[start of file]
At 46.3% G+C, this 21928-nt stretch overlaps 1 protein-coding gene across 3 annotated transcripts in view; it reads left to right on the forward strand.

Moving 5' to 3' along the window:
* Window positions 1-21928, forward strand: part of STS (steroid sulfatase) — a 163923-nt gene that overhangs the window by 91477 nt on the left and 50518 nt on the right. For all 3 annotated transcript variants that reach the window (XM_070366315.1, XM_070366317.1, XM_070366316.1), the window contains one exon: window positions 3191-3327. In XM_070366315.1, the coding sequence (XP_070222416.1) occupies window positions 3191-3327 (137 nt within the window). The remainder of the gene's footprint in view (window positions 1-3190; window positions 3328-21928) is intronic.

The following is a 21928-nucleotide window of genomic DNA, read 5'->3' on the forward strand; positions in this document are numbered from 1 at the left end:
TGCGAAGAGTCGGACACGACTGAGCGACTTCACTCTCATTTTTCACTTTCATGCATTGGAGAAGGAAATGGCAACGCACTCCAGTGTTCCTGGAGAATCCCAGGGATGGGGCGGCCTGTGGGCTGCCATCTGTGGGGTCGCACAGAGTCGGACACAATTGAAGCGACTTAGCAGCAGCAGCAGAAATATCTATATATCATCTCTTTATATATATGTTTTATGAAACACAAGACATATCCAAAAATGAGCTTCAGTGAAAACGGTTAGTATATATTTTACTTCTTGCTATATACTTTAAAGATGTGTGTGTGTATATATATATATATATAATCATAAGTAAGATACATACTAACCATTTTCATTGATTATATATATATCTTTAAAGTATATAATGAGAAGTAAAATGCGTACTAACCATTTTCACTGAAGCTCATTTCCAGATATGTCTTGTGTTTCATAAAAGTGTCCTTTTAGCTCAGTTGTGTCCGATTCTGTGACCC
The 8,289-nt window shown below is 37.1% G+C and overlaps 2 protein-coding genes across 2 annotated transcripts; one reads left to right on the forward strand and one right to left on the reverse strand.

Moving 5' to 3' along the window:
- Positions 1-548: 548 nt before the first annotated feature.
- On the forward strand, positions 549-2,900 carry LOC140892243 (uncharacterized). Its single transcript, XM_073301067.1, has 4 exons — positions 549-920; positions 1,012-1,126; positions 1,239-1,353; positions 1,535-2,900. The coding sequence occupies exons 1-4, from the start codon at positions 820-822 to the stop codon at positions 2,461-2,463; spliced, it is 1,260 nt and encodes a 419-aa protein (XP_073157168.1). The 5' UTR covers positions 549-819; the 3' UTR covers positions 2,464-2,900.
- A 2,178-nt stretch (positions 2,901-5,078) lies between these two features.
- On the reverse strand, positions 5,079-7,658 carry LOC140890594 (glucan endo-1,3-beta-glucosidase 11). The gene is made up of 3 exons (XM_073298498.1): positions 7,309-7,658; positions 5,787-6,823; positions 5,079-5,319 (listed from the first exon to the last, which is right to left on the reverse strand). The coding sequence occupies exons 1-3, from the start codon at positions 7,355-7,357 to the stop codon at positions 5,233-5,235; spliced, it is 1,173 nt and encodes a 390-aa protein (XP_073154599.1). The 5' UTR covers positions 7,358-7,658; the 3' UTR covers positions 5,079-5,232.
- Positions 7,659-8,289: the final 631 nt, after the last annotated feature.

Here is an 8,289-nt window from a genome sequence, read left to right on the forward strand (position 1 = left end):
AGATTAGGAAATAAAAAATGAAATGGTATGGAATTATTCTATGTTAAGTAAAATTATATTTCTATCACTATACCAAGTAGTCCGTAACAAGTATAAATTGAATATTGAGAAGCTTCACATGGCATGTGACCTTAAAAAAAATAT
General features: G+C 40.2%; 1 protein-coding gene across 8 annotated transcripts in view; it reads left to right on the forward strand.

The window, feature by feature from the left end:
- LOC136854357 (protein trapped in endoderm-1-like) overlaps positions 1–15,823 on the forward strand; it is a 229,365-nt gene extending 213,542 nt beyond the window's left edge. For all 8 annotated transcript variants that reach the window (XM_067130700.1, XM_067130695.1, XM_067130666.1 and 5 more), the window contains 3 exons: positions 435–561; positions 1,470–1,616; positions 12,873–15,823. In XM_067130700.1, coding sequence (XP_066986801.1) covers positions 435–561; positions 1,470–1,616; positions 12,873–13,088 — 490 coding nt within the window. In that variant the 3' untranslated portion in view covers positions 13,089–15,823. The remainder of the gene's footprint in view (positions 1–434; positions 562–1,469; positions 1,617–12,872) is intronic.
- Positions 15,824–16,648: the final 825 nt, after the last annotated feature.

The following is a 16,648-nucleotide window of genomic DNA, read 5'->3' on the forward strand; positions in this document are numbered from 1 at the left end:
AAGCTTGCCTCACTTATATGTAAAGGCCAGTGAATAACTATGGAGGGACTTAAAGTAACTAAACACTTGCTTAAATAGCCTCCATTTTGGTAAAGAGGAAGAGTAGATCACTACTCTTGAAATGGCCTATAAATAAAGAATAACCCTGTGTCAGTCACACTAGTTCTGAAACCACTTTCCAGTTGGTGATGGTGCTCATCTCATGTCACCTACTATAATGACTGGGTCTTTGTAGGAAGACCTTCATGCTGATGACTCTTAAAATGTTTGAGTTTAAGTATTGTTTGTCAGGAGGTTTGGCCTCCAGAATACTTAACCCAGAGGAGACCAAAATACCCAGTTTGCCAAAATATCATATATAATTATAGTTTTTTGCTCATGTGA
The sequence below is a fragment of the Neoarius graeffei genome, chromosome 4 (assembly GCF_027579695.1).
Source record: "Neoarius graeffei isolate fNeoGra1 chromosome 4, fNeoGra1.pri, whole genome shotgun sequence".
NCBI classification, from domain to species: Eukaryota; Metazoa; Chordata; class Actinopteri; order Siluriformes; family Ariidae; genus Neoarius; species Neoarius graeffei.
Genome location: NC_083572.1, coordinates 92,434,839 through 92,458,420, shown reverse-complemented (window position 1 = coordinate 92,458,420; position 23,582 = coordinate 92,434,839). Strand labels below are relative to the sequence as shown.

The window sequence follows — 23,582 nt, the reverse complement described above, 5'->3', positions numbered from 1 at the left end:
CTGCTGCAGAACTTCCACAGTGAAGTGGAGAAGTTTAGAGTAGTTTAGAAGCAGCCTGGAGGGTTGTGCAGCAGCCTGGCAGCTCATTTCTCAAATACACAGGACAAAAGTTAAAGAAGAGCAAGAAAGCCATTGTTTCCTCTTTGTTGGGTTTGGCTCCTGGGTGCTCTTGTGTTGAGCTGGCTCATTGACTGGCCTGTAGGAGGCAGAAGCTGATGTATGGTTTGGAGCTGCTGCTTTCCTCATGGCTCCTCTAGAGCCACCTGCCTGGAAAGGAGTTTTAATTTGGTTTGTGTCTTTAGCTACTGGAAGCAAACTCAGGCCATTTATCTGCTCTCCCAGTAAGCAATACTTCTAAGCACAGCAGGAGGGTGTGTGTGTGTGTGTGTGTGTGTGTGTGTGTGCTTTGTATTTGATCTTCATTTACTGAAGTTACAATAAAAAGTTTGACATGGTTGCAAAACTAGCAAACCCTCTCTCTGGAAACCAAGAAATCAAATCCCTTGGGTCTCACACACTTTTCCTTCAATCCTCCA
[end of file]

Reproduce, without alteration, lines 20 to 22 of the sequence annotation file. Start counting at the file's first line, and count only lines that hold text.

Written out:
AAGCTTGCCTCACTTATATGTAAAGGCCAGTGAATAACTATGGAGGGACTTAAAGTAACTAAACACTTGCTTAAATAGCCTCCATTTTGGTAAAGAGGAAGAGTAGATCACTACTCTTGAAATGGCCTATAAATAAAGAATAACCCTGTGTCAGTCACACTAGTTCTGAAACCACTTTCCAGTTGGTGATGGTGCTCATCTCATGTCACCTACTATAATGACTGGGTCTTTGTAGGAAGACCTTCATGCTGATGACTCTTAAAATGTTTGAGTTTAAGTATTGTTTGTCAGGAGGTTTGGCCTCCAGAATACTTAACCCAGAGGAGACCAAAATACCCAGTTTGCCAAAATATCATATATAATTATAGTTTTTTGCTCATGTGA
The sequence below is a fragment of the Neoarius graeffei genome, chromosome 4 (assembly GCF_027579695.1).
Source record: "Neoarius graeffei isolate fNeoGra1 chromosome 4, fNeoGra1.pri, whole genome shotgun sequence".